“The key trend is longer parental leave. [And while that’s important], the challenge there is that doesn’t continue helping you throughout your working parenthood.” YES, this. It’s a direct quote from the Dear HBR Podcast episode: Are you Struggling to Balance Career and Family? interview with Daisy Dowling.
It’s so true. I was lucky to get Parental Leave at all. Technically, I didn’t qualify for it when I returned to higher ed, 7 months pregnant. But my unit was humane and civilized and allowed me the same minimum 6-weeks leave that those who had worked there for at least 12 months. For that, I’m ever grateful.
Today, 7 years later – almost to
While I have known how hard it is, learning that has been earth-shattering for the woman across from me, who just had her first baby. Just back from maternity leave, she is bleary-eyed, sleep-deprived, and has no sick leave now, because she just had to use it during FMLA Parental Leave. She’s discovering the painful realities of how hard it is to stay awake until 6 pm, when she’s still sitting in traffic, after having started at 4 am feeding an infant.
She’s learning that our VP [who never had children] does not on any level get what support and flexibility working parents need. It’s clear that our VP – and those above her – either don’t
So, yes, our workplace has a leave policy, fine. That’s at least a start.
But for the woman across the hall, she has no idea that this will continue to be an uphill battle. My org has a strict 8-5 schedule, with very little variability allowed. No telecommuting, like ever. And I’ve gotten “casual” comments alluding to my commitment to the org when I duck out in the middle of the day to grab a sick child without warning (as if fevers are scheduled?!) or leave early to catch the school play.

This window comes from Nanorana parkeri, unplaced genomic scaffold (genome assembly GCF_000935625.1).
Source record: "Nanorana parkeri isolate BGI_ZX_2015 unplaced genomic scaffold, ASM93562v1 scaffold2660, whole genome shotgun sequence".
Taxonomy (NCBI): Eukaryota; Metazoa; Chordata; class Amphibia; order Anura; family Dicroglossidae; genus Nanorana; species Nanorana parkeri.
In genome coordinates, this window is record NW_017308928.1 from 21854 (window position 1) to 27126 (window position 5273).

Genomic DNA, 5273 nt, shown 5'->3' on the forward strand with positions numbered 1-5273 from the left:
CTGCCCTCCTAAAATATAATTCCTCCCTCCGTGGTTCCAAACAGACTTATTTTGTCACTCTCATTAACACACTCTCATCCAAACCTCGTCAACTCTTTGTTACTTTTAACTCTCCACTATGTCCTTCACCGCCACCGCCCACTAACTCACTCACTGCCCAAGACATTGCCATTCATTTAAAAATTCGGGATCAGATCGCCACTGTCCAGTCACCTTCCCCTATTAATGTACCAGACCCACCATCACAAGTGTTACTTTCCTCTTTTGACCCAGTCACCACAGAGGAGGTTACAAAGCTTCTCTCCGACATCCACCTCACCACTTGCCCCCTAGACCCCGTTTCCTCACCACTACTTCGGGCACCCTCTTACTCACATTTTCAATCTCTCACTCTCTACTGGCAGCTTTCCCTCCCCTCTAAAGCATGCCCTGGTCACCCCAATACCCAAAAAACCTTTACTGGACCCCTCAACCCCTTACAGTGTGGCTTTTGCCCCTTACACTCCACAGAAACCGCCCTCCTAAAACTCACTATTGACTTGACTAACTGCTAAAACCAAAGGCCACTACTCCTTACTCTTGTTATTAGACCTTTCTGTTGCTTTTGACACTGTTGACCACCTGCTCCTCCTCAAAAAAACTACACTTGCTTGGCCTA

Even I, who have this “worked out” (j/k – flying by the seat of my pants on the daily!) know how hard it is. I’m constantly hunting down guidance, suggestions, and ways to balance my work with my parenting, and encountering new stumbling blocks and obstacles at work weekly. For instance, we’re all being forced into a four 10s schedule in 3 weeks for the summer to save energy costs. Guess what, though? That means I have to find day camps that go at least 10.5 hours per day. Guess how many of those there are for children as young as mine? One. (And 10.5 hours is generous – that means there would not have to be a single snafu in rush hour traffic. AND it means that my husband and I would have to both schedule shift so that he can go in late to drop them off in the morning while I pick them up on the way home, so they get home earlier.)
Because most childcare professionals recognize that children that young can’t do 11 hours a day.
I’m not sure if that schedule was written in the dark ages, when only one parent worked, but come on. There’s no amount of me raising my concerns that
I’ve got so many ideas on what needs to change, and the conversations that need to happen in order for that to take place. But we’re a long ways off where I work. So I take solace in joining those conversations where they are happening.
Here are some of my all-time favorite resources on work-life balance and the support that working parents require:
- Workparent: Solutions and Dignity for All Working Parents – this site advocates for organizations and managers to adjust policies, and highlights solutions that working parents have found that helped
- Werk – offers flexibility analysis of how flexible your company is and how flexible you need it to be. Sure, the carrot is that they want you to join (for a fee) and find job listings that offer that flexibility, but in my experience, none of the jobs were in my area nor my industries. Still, I find their insights and language helpful when trying to raise the issue here.
- Podcasts – Episodes of Nerdette, Dear HBR, Advice to My Young Me, and I’m sure tons of others have had really helpful, thoughtful discussions around the issue.